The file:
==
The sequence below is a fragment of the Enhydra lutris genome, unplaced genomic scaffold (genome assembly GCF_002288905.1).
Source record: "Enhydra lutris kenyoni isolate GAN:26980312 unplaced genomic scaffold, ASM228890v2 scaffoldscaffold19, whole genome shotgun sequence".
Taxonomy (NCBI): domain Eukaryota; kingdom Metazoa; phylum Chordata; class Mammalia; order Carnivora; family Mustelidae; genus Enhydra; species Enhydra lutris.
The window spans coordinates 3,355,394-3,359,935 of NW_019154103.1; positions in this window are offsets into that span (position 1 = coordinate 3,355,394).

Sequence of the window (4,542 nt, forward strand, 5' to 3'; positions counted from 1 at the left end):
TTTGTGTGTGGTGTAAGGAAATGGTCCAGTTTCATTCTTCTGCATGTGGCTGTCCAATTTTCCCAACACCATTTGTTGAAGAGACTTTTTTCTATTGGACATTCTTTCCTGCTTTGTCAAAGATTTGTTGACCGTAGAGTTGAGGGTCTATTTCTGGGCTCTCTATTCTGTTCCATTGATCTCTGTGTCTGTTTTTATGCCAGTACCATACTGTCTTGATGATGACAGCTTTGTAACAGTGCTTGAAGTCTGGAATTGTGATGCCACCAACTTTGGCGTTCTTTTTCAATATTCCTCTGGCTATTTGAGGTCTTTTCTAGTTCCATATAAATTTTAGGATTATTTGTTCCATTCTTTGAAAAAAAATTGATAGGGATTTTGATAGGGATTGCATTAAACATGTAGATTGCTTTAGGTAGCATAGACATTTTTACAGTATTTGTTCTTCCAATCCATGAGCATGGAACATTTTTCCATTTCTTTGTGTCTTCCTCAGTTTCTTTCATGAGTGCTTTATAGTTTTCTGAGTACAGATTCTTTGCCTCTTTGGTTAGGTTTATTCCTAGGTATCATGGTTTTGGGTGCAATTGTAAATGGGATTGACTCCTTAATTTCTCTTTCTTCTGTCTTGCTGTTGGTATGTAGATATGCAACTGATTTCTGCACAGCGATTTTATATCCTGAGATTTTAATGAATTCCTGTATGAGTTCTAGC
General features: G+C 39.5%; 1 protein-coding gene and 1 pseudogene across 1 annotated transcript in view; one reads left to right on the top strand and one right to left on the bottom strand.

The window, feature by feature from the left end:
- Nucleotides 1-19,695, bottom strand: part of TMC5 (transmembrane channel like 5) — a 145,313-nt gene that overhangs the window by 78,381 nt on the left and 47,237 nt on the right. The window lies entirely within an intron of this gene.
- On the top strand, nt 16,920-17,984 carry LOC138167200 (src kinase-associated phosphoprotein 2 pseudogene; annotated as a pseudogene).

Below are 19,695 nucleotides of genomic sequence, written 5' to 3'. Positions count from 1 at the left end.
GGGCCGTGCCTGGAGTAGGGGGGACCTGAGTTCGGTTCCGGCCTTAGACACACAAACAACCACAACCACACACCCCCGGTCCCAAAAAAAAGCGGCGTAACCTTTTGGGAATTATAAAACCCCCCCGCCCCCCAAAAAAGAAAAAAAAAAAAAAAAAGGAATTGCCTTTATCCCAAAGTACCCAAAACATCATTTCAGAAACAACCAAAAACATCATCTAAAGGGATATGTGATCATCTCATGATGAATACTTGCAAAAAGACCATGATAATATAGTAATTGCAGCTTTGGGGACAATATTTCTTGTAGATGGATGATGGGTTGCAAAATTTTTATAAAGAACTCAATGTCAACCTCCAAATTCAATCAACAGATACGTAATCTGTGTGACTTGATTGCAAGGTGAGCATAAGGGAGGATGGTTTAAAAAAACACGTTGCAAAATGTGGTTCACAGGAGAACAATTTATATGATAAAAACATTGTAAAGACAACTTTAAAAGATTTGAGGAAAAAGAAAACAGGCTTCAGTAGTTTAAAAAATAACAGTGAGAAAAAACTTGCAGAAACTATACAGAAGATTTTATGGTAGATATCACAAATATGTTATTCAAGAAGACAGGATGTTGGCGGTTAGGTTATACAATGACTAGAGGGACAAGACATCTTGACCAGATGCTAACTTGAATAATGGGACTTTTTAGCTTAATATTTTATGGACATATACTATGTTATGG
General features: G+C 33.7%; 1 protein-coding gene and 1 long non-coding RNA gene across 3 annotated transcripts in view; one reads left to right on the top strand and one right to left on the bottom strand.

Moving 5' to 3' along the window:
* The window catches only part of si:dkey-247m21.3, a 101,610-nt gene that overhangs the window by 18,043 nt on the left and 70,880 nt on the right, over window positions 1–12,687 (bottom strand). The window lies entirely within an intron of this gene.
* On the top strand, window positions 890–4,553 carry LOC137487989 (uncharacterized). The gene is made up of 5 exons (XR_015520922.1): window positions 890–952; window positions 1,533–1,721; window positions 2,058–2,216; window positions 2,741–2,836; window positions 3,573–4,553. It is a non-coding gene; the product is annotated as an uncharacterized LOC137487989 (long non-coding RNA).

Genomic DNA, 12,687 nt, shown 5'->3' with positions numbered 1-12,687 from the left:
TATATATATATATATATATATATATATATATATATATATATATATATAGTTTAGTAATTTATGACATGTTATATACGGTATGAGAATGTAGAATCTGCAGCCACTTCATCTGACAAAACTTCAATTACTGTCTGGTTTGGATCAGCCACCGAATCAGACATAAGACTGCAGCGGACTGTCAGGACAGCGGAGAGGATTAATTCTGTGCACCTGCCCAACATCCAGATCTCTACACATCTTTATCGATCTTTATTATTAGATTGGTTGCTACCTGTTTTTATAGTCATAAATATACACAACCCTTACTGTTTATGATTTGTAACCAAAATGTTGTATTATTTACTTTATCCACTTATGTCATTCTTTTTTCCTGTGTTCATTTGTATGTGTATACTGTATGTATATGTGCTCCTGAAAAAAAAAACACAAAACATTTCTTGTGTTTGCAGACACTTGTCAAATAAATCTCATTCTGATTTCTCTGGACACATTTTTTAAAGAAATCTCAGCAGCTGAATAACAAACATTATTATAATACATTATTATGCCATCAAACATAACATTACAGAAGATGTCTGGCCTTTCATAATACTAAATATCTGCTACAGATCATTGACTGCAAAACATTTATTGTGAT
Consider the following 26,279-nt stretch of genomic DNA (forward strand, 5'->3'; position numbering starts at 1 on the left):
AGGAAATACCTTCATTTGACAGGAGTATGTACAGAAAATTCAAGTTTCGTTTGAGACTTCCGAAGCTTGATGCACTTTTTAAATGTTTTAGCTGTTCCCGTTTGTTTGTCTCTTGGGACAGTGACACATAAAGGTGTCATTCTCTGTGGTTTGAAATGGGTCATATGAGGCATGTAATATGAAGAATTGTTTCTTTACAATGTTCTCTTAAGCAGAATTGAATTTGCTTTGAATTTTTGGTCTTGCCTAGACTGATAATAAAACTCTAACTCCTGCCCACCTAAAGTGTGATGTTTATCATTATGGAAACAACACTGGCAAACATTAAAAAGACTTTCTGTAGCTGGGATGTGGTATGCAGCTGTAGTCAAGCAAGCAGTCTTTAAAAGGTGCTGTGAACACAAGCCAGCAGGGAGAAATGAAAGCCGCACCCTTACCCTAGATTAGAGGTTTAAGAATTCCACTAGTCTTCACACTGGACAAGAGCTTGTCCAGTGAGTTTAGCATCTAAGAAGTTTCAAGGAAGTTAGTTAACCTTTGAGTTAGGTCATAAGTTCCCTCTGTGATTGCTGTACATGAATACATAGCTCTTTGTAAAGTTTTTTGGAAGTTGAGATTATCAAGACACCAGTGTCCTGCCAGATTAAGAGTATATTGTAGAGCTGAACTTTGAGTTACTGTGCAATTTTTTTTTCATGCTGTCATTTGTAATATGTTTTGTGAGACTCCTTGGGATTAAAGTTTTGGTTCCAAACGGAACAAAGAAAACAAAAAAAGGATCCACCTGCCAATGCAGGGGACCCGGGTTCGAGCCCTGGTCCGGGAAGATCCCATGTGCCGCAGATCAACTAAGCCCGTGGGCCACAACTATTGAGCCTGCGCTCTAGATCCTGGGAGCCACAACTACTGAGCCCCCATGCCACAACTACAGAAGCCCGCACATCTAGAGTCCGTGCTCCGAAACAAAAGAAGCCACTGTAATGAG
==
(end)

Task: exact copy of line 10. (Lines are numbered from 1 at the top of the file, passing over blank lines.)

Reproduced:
- On the top strand, nt 16,920-17,984 carry LOC138167200 (src kinase-associated phosphoprotein 2 pseudogene; annotated as a pseudogene).